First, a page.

- <div style="background-image:url(/live/image/gid/60/width/1600/height/300/crop/1/29997_13537953983_5cff365fc4_o.rev.1450805192.jpg)"/>
- <div style="background-image:url(/live/image/gid/60/width/1600/height/300/crop/1/29122_10401981_1004028349629458_8008107117841765376_n.rev.1446045049.jpg)"/>
- <div style="background-image:url(/live/image/gid/60/width/1600/height/300/crop/1/29999_6856950268_ed6442d1ca_o.rev.1450805264.jpg)"/>
- <div style="background-image:url(/live/image/gid/60/width/1600/height/300/crop/1/29998_8071086937_683d5a422f_o.rev.1450805230.jpg)"/>
Notes from Abroad: Julia in New Zealand
Julia Lovelace ’18 is a double major in Environmental Science and Studio Art studying in Otago, New Zealand.
Before leaving for New Zealand, the only thing I was really nervous about was the duration of the program. I chose direct enroll into the University of Otago, over 8,000 miles away in a country I’ve never been to, for five whole months. The longest I’ve ever really been away from home was a month, and my mom was with me, so I had a part of home with me. Yet as the plane was landing in Dunedin, the airport surrounded by fields of sheep on one side, the ocean and mountains on the other, I got a feeling that I would feel at home in no time. I have now been here for about two and a half months, and I cannot stress enough how in love I am with this school and this country.
The University of Otago has over 20,000 students, so a tad more than Lake Forest, but it somehow still has a small-school atmosphere. Some of my papers (classes) have a little over 20 students, like my introduction to dance paper,! while others have over 600, like my Māori society paper, yet in both I am able to speak to the professor directly like at Lake Forest which surprised me. At the end of every class every professor has offered the opportunity to come to them after class to ask any questions they may have, or to come to their office outside of class hours, and I greatly appreciate that they make this time for hundreds of students. I am taking one class towards my Environmental Studies major, Global Marine Systems, and outside of the lecture there is a practical (lab) which is very hands on. I have never taken a science-based class at Lake Forest, so I have never been in a four-hour lab, and I enjoy it so much. When we aren’t in the lab simulating ocean wave patterns or counting zooplankton, we go on field trips on a boat in Port Chalmers and learn how to use equipment that measures out the ocean floor or count different species of seabirds to determine primary productivity. Being surrounded by the ocean, biology papers have access to so many resources and opportunities to explore and learn about marine life.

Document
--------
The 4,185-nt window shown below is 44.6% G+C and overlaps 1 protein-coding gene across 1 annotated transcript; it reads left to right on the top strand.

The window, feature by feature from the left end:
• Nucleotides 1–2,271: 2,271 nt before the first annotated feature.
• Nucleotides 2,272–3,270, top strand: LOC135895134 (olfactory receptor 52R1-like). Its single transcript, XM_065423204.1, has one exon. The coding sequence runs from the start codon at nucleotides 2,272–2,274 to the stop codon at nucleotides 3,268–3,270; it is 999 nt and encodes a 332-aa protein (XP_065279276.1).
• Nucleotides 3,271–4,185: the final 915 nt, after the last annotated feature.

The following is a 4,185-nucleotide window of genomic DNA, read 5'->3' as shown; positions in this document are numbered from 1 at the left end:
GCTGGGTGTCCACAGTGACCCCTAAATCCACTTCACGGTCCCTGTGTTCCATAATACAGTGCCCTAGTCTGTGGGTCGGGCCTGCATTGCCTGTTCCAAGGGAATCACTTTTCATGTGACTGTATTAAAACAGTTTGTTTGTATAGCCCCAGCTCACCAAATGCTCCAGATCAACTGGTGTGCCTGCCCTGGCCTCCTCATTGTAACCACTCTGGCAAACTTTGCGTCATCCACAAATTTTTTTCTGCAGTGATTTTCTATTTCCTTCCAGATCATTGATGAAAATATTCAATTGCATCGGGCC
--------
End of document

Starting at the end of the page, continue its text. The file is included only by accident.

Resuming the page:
As for the country as a whole, I want to move here. I feel as though I was meant to be born here. I am obsessed with nature and friendly people and New Zealand has both of these in excess. The day I was moving into my flat, I got turned around and walked passed the street I was supposed to turn down. I asked the first person I saw for directions (he happened to be a student at the university), and he walked me to my flat, carrying my heaviest suitcase the entire way. Another time, when a couple friends and I were sitting in a café after our car had broken down (a long, kind of funny story), the owners of the café let us stay passed closing hours, and one of his friends, a complete stranger, even offered us a place to stay at his home. People here are just so genuinely kind and eager to please, going out of their way to help people they have never even met before. If every country was like this there would be so much less turmoil in the world.
And the nature. Man oh man, the nature. My friends and I go on road trips nearly every weekend, and we just had our mid-semester break road trip, and every place we have visited makes me tear up in awe. We don’t even mind driving across the country for hours because the scenery is just unreal, straight out of Lord of the Rings (obviously the main reason I came here). In Dunedin, where I am staying, there are rolling green hills everywhere you look, and beaches around every corner. The further north you drive, there are mountains laden with snow on one side and blue-green ocean on the other, and at the very north tip of the South Island I swear you will think you are in a tropical forest, minus the 90-degree weather and venomous snakes. I could go on forever about how gorgeous this island is, but for the sake of trying to keep this short, I will just say that everyone needs to put New Zealand as the number one place to visit on their list. I can’t thank my donor, Ms. McGowan, enough for the Hotchkiss Award, helping make this trip a reality and the best experience of my life thus far.